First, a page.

When it comes to social media, people’s discussion of your brand may not always happen directly to your social media accounts as Twitter mentions or posts on your Facebook wall. You might want to keep an eye out on the following for your business name, brand name, or product / services that are unique to your business.

  • Tweets about your brand not directed to your Twitter account. Do this by creating a Twitter search. Save the searches on Twitter itself or in a Twitter management tool like HootSuite or Tweetdeck.
  • Run a search on Facebook, and look at the results. Be sure to use the options to the left to narrow it down to pages, groups, public posts, and posts in groups.
  • Run a Google+ search and change the dropdown from Everything to Google+ posts which will show you any mentions on Google+, regardless of whether you were tagged. You can save your searches on Google+ and run them anytime.
  • Run a LinkedIn search for brand mentions in user updates. If you scroll down to the bottom of the left sidebar, you can filter the results to just see mentions in shares (most of the time duplicated from Twitter), groups, profiles, and answers.
  • Run a YouTube search to see if anyone has been discussing your brand in their videos.

This will help keep you up to date of any mentions on the top social networks, regardless of whether your business’ account has been mentioned, tagged, or otherwise notified of the activity.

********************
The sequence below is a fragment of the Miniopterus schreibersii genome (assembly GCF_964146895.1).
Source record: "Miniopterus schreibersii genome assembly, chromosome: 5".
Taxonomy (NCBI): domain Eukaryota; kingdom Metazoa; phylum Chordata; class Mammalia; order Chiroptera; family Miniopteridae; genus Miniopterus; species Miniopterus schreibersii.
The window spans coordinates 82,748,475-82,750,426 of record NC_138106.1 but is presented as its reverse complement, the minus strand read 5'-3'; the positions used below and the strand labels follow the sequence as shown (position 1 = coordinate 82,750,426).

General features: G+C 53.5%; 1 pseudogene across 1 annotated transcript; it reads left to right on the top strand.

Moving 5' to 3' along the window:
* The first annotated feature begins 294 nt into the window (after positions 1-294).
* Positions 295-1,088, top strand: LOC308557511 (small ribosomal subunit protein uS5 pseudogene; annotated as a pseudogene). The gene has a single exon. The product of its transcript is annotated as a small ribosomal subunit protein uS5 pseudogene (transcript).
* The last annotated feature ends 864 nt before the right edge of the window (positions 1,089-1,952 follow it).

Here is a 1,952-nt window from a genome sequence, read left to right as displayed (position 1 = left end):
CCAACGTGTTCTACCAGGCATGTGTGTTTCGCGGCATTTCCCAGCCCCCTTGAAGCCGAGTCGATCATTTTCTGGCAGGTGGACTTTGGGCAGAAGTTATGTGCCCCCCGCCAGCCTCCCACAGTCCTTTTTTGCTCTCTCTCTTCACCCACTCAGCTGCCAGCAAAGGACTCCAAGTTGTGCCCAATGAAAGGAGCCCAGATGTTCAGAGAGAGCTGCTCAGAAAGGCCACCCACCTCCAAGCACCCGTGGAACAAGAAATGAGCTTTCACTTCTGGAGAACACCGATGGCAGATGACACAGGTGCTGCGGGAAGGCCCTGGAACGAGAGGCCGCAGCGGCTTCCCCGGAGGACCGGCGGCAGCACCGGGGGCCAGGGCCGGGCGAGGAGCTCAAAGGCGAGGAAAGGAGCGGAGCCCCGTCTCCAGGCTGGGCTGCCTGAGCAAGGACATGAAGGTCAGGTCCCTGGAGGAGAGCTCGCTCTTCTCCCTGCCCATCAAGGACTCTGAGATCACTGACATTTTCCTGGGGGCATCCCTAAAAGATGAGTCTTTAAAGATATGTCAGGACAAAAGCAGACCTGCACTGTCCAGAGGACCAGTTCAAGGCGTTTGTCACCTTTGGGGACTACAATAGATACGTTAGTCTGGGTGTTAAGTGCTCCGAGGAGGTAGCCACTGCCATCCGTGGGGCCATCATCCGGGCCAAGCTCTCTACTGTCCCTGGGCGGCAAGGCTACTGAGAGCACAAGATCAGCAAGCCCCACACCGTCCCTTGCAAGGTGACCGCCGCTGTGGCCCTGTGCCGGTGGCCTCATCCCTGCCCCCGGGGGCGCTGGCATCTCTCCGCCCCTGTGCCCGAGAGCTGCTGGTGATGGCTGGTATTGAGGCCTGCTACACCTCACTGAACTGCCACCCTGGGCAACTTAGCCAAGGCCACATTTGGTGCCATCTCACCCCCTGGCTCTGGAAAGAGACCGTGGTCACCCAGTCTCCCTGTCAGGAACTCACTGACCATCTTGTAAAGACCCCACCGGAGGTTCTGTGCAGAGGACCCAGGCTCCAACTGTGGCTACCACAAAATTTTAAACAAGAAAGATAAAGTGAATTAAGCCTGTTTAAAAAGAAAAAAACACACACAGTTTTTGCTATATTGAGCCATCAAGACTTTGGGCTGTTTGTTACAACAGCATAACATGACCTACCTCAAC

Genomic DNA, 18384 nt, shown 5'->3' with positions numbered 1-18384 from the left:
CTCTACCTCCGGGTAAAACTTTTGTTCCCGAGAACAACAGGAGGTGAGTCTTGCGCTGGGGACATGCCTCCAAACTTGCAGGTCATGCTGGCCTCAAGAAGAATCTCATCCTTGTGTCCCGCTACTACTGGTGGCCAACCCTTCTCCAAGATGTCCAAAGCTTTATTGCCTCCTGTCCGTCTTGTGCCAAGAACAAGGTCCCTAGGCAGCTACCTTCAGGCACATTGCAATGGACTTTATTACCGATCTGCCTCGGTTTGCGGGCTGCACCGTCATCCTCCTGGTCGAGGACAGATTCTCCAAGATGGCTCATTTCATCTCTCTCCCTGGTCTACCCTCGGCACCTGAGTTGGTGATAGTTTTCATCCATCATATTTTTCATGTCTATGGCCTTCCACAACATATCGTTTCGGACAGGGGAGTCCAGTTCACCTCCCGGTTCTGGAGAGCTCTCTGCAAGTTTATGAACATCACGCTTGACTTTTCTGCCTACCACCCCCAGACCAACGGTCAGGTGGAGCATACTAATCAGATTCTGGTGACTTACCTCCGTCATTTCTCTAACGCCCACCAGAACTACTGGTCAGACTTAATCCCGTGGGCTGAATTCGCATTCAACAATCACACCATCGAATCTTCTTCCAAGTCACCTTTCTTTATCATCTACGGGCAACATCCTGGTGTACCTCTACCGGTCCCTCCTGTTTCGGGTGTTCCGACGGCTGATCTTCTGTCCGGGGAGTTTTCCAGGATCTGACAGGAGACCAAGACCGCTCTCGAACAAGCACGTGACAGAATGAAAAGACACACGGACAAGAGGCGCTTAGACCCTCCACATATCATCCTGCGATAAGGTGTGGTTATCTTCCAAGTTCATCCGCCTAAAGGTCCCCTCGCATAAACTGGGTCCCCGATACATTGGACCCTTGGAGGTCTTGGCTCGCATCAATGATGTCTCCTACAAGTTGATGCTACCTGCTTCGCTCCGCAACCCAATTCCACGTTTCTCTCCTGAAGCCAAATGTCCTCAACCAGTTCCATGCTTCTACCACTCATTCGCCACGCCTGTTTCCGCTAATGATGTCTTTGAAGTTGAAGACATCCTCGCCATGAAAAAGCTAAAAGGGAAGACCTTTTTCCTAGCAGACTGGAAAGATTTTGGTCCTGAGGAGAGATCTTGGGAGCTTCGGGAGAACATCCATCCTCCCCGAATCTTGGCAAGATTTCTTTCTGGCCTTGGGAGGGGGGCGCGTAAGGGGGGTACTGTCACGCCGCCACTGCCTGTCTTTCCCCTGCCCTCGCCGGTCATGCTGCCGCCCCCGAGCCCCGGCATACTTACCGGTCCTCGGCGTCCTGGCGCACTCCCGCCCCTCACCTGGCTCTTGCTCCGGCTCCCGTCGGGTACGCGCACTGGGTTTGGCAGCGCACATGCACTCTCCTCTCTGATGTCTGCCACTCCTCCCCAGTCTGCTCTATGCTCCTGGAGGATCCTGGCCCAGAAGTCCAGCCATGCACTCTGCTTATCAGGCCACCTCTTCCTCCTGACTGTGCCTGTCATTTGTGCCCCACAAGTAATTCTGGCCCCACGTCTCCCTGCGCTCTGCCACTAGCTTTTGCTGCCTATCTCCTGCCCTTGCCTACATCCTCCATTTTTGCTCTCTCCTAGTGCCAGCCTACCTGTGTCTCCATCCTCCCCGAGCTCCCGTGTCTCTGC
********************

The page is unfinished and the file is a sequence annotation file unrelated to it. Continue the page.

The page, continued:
Google Yourself

Another great way to find out if you have any complaints or compliments online is to simply run a Google search for your brand, business, products, or services. This will help you find any pages or websites about your business that allow users to add their own feedback. Review sites crop up every day, and many of them will automatically pull information from other public listings like the Yellow Pages. If you do find review sites, be sure to claim your business on them (if you can) so you can possibly be notified when new activity happens to your business profile.

If you’re curious about people who might be writing about your business in their blog posts, you can always use Google’s blog search. Best part about the blog search (if you are an RSS user) is that you can take the URL of your search results and add &output=rss&partner=wordpress. This will turn the URL into a RSS feed that you can subscribe to in a feed reader like Google Reader to monitor.

Create Alerts

Not in the mood to keep performing searches? You can get some of the above mentions delivered to your RSS reader or email inbox regularly (instantly, daily, or weekly) using Google Alerts or Social Mention.